Umfairteilen, whose name plays on the German word for "redistribution," advocates a one-time tax and an annual levy. But there's little indication that the conservative government of Chancellor Angela Merkel is on board.
"You still have a lot of people in Germany believing what Angela Merkel and the liberals say, that there will be more wealth and happiness if you have the rich and do not ask them to give more," Sundermann says. "But there is some change."
In Spain, the newly installed center-right government pledged to repeal the wealth tax that its Socialist predecessor instituted. But with debt levels rising, putting Madrid at the center of fresh fears over the euro crisis, the ruling party has had to abandon that vow. Spaniards with assets exceeding $900,000 must continue coughing up an extra 0.2 percent to 2.5 percent to the state.
Iceland also adopted a wealth tax after its economy tanked during the global financial meltdown. On the other hand, the Swedes ditched theirs in 2007 because officials said it encouraged residents such as Ikea tycoon Ingvar Kamprad to park vast amounts of capital offshore instead of investing it in Sweden and creating jobs.
In Britain, which is straining to put a brake on its runaway deficit, the junior governing party has called for a "mansion tax" on properties worth more than $3.2 million.
"I think the public wants to make sure the country balances its books in the fairest possible way," says lawmaker Stephen Williams of the Liberal Democrats. "I think the public would want to see people on higher incomes and greater wealth contribute their fair share."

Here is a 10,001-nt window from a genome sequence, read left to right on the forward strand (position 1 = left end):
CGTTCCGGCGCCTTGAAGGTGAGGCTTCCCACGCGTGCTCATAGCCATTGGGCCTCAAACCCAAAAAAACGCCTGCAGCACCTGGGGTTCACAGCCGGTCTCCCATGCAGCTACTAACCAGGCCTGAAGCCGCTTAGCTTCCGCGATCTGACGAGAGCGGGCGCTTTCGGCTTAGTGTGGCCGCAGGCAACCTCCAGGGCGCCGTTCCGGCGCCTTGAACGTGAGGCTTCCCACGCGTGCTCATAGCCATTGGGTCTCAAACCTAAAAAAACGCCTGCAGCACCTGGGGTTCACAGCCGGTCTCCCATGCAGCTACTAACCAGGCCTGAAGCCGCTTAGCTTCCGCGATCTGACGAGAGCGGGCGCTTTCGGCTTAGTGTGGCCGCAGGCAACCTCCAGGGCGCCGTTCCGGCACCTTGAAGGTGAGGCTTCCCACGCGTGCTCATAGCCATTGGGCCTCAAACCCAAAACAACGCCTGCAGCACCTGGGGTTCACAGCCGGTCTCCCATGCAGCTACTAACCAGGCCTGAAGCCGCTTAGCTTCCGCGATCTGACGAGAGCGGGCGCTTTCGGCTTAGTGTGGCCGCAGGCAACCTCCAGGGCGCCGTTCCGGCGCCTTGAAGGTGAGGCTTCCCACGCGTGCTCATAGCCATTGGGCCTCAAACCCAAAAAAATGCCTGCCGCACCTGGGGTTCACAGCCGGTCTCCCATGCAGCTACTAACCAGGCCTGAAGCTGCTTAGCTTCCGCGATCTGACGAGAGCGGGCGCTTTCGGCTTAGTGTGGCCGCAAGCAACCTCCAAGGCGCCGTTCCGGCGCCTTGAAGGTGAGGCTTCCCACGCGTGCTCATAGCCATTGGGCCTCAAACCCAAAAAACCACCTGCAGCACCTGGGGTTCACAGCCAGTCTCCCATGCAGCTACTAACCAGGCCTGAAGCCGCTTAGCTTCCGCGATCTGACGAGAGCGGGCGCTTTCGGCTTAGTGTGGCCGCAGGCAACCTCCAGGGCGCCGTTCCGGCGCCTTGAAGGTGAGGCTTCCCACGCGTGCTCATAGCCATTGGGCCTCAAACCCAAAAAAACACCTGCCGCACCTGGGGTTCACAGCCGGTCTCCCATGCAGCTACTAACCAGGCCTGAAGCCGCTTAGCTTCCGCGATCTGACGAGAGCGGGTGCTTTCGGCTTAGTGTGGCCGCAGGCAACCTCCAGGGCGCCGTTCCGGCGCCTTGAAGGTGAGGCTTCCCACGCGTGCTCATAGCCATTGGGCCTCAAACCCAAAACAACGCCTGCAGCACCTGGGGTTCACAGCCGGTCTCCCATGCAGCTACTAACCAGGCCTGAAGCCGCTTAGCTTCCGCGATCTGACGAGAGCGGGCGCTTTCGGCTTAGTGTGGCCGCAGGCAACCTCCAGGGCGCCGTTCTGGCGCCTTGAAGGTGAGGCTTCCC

Prime Minister David Cameron and his Conservative Party have ruled out the mansion tax proposal, fueling tension between the coalition partners.
Still, Cameron has felt compelled to join, at least rhetorically, in the rising clamor for the well-off to give more. "The richest in our country have to make a contribution in what is a national effort to reduce our deficit and get our country back on track," Cameron told BBC Radio.
Here in Belgium, more than a tenth of Uccle's population is French. When Arnault, whose LVMH empire includes Louis Vuitton and Bulgari, confirmed his intention to seek dual French-Belgian citizenship, one of France's leading papers splashed the headline "Get lost, rich jerk!" on its front page.
Arnault insists he'll continue to pay French taxes. He says his move to Uccle is purely to expedite investment projects he has planned in Belgium, though critics point out that Belgian citizenship isn't necessary for that.
De Decker, the mayor, recalls that Arnault said nothing about trying to avoid France's super-tax when the two met late last year but that he did complain about widespread hostility at home toward wealthy people.
De Decker says Arnault told him: "In France, they don't like entrepreneurs. They don't like successful businesses. They hate success. It's a jealous nation.
"And if they are still going like that, I prefer to come to Belgium."